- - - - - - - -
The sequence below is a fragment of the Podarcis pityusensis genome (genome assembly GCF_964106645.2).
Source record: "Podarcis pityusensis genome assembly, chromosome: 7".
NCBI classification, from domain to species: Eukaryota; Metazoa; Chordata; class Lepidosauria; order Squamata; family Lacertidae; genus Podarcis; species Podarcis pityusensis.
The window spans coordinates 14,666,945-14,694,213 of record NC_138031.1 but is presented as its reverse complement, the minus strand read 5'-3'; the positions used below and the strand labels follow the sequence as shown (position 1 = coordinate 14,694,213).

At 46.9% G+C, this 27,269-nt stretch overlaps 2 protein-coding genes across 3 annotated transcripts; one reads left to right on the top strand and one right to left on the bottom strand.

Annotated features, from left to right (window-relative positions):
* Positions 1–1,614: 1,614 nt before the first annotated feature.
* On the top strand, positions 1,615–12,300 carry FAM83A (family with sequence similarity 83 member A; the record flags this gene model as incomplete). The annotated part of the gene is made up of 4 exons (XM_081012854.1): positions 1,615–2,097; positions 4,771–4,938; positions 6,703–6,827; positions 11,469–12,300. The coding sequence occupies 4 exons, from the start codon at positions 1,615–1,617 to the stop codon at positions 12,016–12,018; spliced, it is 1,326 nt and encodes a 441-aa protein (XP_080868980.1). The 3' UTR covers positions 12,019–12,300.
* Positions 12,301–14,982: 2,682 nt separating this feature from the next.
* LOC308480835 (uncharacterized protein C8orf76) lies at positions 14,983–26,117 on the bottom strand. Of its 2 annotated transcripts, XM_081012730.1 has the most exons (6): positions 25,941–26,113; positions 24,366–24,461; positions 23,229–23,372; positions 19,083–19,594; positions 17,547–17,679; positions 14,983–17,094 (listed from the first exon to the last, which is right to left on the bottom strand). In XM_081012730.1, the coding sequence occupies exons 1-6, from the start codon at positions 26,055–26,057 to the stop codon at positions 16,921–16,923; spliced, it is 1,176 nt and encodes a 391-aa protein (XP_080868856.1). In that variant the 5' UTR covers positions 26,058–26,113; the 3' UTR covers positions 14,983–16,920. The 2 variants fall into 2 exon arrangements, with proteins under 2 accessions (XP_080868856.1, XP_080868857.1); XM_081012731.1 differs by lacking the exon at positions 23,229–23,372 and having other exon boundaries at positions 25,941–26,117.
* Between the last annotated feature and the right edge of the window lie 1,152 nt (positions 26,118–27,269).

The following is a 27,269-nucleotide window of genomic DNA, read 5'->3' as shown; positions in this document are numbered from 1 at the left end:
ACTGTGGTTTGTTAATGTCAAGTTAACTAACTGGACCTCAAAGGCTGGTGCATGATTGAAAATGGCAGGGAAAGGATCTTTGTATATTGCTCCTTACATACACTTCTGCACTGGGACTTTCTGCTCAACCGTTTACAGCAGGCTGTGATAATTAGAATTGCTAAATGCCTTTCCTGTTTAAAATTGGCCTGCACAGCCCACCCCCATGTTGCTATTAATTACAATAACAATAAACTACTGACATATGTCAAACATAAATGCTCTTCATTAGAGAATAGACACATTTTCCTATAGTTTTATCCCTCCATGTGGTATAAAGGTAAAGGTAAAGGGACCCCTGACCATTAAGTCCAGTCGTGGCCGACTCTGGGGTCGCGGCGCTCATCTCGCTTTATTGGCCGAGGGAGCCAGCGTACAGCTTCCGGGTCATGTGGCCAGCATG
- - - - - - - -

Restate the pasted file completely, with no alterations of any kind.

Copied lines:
The sequence below is a fragment of the Podarcis pityusensis genome (genome assembly GCF_964106645.2).
Source record: "Podarcis pityusensis genome assembly, chromosome: 7".
NCBI classification, from domain to species: Eukaryota; Metazoa; Chordata; class Lepidosauria; order Squamata; family Lacertidae; genus Podarcis; species Podarcis pityusensis.
The window spans coordinates 14,666,945-14,694,213 of record NC_138031.1 but is presented as its reverse complement, the minus strand read 5'-3'; the positions used below and the strand labels follow the sequence as shown (position 1 = coordinate 14,694,213).

At 46.9% G+C, this 27,269-nt stretch overlaps 2 protein-coding genes across 3 annotated transcripts; one reads left to right on the top strand and one right to left on the bottom strand.

Annotated features, from left to right (window-relative positions):
* Positions 1–1,614: 1,614 nt before the first annotated feature.
* On the top strand, positions 1,615–12,300 carry FAM83A (family with sequence similarity 83 member A; the record flags this gene model as incomplete). The annotated part of the gene is made up of 4 exons (XM_081012854.1): positions 1,615–2,097; positions 4,771–4,938; positions 6,703–6,827; positions 11,469–12,300. The coding sequence occupies 4 exons, from the start codon at positions 1,615–1,617 to the stop codon at positions 12,016–12,018; spliced, it is 1,326 nt and encodes a 441-aa protein (XP_080868980.1). The 3' UTR covers positions 12,019–12,300.
* Positions 12,301–14,982: 2,682 nt separating this feature from the next.
* LOC308480835 (uncharacterized protein C8orf76) lies at positions 14,983–26,117 on the bottom strand. Of its 2 annotated transcripts, XM_081012730.1 has the most exons (6): positions 25,941–26,113; positions 24,366–24,461; positions 23,229–23,372; positions 19,083–19,594; positions 17,547–17,679; positions 14,983–17,094 (listed from the first exon to the last, which is right to left on the bottom strand). In XM_081012730.1, the coding sequence occupies exons 1-6, from the start codon at positions 26,055–26,057 to the stop codon at positions 16,921–16,923; spliced, it is 1,176 nt and encodes a 391-aa protein (XP_080868856.1). In that variant the 5' UTR covers positions 26,058–26,113; the 3' UTR covers positions 14,983–16,920. The 2 variants fall into 2 exon arrangements, with proteins under 2 accessions (XP_080868856.1, XP_080868857.1); XM_081012731.1 differs by lacking the exon at positions 23,229–23,372 and having other exon boundaries at positions 25,941–26,117.
* Between the last annotated feature and the right edge of the window lie 1,152 nt (positions 26,118–27,269).

The following is a 27,269-nucleotide window of genomic DNA, read 5'->3' as shown; positions in this document are numbered from 1 at the left end:
ACTGTGGTTTGTTAATGTCAAGTTAACTAACTGGACCTCAAAGGCTGGTGCATGATTGAAAATGGCAGGGAAAGGATCTTTGTATATTGCTCCTTACATACACTTCTGCACTGGGACTTTCTGCTCAACCGTTTACAGCAGGCTGTGATAATTAGAATTGCTAAATGCCTTTCCTGTTTAAAATTGGCCTGCACAGCCCACCCCCATGTTGCTATTAATTACAATAACAATAAACTACTGACATATGTCAAACATAAATGCTCTTCATTAGAGAATAGACACATTTTCCTATAGTTTTATCCCTCCATGTGGTATAAAGGTAAAGGTAAAGGGACCCCTGACCATTAAGTCCAGTCGTGGCCGACTCTGGGGTCGCGGCGCTCATCTCGCTTTATTGGCCGAGGGAGCCAGCGTACAGCTTCCGGGTCATGTGGCCAGCATG